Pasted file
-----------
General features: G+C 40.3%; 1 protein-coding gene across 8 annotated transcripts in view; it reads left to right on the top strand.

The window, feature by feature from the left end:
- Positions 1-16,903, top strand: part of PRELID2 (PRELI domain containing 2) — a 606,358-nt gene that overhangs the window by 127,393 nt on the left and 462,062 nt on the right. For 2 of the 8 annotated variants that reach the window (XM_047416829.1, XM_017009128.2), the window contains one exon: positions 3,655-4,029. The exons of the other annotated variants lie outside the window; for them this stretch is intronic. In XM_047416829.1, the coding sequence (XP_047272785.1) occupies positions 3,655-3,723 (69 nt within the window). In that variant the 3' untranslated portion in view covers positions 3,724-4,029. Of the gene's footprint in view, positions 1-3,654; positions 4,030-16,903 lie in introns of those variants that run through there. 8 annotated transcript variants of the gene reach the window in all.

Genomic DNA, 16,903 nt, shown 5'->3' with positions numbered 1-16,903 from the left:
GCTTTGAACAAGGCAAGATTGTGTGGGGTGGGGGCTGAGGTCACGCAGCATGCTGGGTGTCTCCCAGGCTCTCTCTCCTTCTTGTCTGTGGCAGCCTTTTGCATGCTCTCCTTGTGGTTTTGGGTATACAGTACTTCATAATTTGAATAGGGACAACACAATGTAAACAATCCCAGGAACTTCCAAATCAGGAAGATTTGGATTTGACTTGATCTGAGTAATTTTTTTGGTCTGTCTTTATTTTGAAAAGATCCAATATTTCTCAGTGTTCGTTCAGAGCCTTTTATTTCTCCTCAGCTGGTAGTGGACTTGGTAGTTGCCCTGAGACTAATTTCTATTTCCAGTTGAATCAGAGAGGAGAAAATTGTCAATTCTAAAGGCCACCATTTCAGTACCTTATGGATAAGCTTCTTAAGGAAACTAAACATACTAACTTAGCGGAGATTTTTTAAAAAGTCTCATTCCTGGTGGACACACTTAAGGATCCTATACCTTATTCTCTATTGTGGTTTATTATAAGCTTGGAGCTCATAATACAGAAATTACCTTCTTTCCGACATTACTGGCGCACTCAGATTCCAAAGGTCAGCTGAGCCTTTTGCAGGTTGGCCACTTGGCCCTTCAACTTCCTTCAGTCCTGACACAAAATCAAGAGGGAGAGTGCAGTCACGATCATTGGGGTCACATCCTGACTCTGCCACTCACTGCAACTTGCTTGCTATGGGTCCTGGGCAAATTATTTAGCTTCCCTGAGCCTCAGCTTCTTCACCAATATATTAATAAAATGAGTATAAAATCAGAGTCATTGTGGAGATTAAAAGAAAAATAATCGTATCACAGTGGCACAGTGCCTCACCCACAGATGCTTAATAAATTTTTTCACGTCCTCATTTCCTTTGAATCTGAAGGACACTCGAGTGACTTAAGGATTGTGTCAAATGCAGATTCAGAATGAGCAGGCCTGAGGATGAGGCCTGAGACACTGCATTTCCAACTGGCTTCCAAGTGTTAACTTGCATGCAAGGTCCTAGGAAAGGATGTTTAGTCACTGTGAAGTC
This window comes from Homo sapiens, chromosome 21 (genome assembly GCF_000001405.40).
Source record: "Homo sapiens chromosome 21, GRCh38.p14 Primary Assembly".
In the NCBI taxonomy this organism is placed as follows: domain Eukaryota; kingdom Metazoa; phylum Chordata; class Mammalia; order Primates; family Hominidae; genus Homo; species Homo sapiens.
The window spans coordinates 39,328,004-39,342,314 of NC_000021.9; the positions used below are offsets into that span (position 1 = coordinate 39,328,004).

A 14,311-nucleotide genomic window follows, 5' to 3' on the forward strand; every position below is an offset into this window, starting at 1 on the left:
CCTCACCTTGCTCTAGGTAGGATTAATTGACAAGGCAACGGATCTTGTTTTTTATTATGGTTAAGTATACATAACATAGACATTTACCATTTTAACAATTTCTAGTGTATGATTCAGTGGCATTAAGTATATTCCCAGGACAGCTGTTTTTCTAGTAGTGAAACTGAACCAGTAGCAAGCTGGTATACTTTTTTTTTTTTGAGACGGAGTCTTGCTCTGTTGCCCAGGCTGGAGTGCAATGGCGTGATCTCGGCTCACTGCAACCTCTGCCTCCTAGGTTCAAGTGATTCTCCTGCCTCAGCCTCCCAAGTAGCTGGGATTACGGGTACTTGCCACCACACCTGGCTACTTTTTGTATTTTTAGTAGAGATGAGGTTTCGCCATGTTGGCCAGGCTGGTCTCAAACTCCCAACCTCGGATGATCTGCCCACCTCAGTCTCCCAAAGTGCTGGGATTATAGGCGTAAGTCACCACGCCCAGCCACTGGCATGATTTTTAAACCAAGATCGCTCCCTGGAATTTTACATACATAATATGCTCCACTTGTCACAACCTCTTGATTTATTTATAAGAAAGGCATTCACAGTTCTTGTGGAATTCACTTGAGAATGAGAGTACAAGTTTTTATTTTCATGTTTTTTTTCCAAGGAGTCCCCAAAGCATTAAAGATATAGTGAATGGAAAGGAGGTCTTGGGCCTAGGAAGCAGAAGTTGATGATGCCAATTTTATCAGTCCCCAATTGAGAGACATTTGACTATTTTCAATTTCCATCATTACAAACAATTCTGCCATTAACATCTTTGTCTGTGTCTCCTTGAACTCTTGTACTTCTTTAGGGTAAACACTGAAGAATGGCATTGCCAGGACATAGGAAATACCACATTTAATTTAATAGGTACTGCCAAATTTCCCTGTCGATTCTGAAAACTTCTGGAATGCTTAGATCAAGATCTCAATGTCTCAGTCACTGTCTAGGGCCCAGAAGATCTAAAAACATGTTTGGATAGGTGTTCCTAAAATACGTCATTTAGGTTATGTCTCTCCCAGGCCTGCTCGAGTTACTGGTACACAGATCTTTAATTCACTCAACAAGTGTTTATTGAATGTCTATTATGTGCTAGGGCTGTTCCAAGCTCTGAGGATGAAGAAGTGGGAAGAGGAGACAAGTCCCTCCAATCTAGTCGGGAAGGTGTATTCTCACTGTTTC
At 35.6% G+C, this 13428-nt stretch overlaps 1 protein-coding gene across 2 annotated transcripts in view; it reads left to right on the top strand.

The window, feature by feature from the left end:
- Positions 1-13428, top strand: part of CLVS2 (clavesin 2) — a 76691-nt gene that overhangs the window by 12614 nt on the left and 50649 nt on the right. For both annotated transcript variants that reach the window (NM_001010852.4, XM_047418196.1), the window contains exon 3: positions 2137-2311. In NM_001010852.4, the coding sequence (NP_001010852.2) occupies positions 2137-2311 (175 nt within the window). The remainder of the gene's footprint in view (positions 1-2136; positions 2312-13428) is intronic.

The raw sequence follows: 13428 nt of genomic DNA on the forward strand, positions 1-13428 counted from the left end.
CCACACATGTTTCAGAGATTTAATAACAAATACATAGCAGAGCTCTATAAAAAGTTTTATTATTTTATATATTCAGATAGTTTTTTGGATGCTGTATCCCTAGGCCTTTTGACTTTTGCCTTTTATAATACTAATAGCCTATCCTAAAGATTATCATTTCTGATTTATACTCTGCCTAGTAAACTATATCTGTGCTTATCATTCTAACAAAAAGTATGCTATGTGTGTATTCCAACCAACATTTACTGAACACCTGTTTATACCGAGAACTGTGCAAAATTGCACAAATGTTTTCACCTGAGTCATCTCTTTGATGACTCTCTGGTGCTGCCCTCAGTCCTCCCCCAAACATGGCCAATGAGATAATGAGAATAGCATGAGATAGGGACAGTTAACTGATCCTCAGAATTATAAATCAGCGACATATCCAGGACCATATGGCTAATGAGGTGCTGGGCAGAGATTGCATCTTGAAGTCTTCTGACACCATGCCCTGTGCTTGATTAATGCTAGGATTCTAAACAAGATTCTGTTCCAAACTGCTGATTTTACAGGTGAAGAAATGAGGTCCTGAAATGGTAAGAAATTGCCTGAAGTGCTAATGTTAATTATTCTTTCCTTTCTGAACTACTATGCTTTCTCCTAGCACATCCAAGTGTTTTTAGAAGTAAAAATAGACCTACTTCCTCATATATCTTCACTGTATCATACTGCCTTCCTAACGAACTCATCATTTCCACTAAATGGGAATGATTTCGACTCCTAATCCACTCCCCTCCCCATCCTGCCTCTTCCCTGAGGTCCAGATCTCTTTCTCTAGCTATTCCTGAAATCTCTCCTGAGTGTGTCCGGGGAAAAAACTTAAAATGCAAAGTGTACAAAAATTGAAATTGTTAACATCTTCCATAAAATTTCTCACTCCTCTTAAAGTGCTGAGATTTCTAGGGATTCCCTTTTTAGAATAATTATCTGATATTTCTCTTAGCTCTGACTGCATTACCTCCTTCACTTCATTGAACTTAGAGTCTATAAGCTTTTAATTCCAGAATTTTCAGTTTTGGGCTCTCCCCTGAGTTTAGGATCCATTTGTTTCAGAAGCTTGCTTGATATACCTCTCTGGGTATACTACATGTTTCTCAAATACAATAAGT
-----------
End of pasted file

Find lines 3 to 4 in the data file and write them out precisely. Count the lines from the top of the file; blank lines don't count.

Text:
- Positions 1-16,903, top strand: part of PRELID2 (PRELI domain containing 2) — a 606,358-nt gene that overhangs the window by 127,393 nt on the left and 462,062 nt on the right. For 2 of the 8 annotated variants that reach the window (XM_047416829.1, XM_017009128.2), the window contains one exon: positions 3,655-4,029. The exons of the other annotated variants lie outside the window; for them this stretch is intronic. In XM_047416829.1, the coding sequence (XP_047272785.1) occupies positions 3,655-3,723 (69 nt within the window). In that variant the 3' untranslated portion in view covers positions 3,724-4,029. Of the gene's footprint in view, positions 1-3,654; positions 4,030-16,903 lie in introns of those variants that run through there. 8 annotated transcript variants of the gene reach the window in all.

Genomic DNA, 16,903 nt, shown 5'->3' with positions numbered 1-16,903 from the left: